February 28, 2021

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‘Lost a lot of confidence’ after falling off England Test radar – Dom Bess

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Dom Bess celebrates the wicket of Faf du Plessis © AFP / Getty Images

Dom Bess has admitted that he “lost a lot of confidence” in his game while out of the England team, after finding himself unable to break into the Somerset team a month after his Test debut in 2018.

After his county team-mate Jack Leach injured his thumb the day before a squad announcement, Bess was parachuted into the Test side to play Pakistan, taking three wickets to help complete an innings win at Headingley. But Leach’s return to fitness meant that he was playing second-team cricket only weeks later, causing him to fall “off the radar a little bit”.

He remained second choice at Somerset in the 2019 season, and had to go on loan to Yorkshire to get County Championship playing time, but found himself called up for the South Africa tour at the last minute following Leach’s illness, and impressed sufficiently in the nets to earn a place in the side for the Newlands Test, where he bowled 60 overs to help England to victory.

ALSO READ: Bess earns plaudits for stellar holding job

“It has been a hell of a ride,” Bess said. “I played the Test matches in 2018 and did alright, but then fell off the radar a little bit, and within myself I lost a lot of confidence within my game.

“Over the last two years, I’ve just been gradually building that back up, and became a lot more realistic about things. I’m only 22 so I’ve got time on my side, but to get that luck to be here and to take that opportunity is just amazing, and I guess it sums up cricket really.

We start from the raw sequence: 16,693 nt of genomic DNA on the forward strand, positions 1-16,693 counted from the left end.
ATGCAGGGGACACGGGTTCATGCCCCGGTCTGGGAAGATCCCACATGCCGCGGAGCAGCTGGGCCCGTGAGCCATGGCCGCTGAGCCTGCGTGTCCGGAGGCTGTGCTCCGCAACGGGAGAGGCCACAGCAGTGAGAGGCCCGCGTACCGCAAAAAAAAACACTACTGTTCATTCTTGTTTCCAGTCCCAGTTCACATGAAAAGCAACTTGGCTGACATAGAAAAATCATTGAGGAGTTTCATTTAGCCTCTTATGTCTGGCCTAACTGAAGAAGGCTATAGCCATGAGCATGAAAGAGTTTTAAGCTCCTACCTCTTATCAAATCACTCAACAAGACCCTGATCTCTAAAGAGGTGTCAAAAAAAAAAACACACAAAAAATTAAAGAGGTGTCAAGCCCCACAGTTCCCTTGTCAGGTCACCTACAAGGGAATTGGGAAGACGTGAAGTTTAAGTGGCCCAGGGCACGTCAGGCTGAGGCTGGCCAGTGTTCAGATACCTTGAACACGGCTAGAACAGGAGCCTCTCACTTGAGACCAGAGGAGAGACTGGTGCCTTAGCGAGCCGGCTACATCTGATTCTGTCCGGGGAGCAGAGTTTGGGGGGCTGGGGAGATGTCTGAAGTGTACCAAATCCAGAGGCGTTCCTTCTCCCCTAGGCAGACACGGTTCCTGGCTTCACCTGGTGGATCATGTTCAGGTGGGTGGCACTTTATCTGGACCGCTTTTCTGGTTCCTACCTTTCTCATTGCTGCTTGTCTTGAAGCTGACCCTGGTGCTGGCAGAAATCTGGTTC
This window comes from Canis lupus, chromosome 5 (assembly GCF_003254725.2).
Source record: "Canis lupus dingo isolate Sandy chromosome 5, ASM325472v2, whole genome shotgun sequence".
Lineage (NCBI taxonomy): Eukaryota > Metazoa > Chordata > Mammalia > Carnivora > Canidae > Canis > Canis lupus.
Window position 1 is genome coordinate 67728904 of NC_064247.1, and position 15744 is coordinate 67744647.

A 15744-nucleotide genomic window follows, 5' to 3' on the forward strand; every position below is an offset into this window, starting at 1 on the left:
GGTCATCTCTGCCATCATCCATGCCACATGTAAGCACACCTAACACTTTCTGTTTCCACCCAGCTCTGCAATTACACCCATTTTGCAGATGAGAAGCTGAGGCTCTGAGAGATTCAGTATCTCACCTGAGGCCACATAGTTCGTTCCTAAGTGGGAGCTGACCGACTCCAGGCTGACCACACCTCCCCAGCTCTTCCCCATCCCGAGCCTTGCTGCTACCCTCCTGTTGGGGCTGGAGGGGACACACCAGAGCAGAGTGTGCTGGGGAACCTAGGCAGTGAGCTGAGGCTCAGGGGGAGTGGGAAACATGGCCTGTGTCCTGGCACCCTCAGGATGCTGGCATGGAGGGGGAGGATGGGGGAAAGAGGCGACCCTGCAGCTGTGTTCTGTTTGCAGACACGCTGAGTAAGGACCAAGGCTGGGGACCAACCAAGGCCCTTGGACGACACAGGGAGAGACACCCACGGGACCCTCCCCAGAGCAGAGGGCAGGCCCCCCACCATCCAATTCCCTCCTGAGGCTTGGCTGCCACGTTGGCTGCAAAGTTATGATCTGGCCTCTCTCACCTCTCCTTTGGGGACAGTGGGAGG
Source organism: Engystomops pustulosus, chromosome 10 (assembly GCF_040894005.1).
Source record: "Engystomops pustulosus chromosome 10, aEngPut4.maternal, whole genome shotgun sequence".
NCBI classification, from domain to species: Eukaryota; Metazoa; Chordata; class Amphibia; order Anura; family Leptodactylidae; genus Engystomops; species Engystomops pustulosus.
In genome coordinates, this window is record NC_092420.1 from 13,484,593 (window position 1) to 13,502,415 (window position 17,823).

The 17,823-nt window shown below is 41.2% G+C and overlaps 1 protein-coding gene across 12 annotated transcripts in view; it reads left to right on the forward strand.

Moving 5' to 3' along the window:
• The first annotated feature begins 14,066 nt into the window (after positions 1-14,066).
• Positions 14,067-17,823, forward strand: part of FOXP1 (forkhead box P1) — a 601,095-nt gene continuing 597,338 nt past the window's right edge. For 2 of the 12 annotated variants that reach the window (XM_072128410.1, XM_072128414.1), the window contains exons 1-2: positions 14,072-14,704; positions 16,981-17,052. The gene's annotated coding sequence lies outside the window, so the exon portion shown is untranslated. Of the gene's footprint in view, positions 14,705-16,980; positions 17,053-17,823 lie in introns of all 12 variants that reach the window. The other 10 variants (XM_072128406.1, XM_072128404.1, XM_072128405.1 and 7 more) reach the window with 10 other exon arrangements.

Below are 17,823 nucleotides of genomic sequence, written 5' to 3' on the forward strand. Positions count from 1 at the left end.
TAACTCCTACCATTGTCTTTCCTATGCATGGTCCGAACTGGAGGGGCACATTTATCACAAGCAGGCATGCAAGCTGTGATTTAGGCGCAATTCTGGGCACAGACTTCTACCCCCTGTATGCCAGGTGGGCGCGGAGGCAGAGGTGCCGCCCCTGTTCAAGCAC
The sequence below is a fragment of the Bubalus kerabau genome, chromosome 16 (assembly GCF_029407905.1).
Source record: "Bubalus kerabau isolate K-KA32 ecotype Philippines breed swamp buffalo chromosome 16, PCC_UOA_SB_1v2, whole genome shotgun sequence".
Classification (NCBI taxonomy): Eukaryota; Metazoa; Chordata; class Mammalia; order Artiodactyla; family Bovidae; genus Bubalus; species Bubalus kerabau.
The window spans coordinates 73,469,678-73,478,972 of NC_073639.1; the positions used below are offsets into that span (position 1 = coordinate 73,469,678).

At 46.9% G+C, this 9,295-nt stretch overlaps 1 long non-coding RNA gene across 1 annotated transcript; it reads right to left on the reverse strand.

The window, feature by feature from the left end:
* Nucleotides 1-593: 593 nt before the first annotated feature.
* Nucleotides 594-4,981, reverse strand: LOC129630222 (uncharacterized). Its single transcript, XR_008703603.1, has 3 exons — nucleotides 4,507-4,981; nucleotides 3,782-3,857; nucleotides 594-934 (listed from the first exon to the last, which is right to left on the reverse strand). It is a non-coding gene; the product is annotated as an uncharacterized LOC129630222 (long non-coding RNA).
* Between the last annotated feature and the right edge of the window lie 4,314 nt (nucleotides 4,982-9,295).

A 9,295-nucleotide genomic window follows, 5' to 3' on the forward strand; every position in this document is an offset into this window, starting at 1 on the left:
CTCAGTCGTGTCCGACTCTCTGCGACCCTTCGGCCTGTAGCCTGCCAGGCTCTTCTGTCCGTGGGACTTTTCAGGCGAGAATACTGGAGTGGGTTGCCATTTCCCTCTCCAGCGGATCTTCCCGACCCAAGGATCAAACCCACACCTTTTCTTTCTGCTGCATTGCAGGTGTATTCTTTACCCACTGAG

“It just goes to show that all I have to do is knuckle down, work hard, which I have been doing over the last four or five months, working on my action, and then when you get an opportunity like this you can put it into place and see if it can withstand the pressure.”


“I’m happy bowling at one end, not picking up wickets and letting the boys do it at the other end”

Dom Bess

Bess’ success at Newlands can in part be attributed to a push from the ECB to introduce more bespoke programmes for young players. In November, he travelled to Mumbai alongside Mason Crane and Amar Virdi as part of a spin-bowling camp, and worked extensively with Rangana Herath in the nets, and will travel to Australia with the Lions following this tour to give him exposure to those conditions with an eye on the 2021-22 Ashes.

“I was in India a few weeks ago with Herath which was an unbelievable experience and really helped me,” Bess said. “Picking the brains of someone with that knowledge and who is that good in those conditions is crucial.

“I get told a lot that I always want to try and bowl magic balls… this is where I’m starting to mature and realise that it is about building it up bit by bit.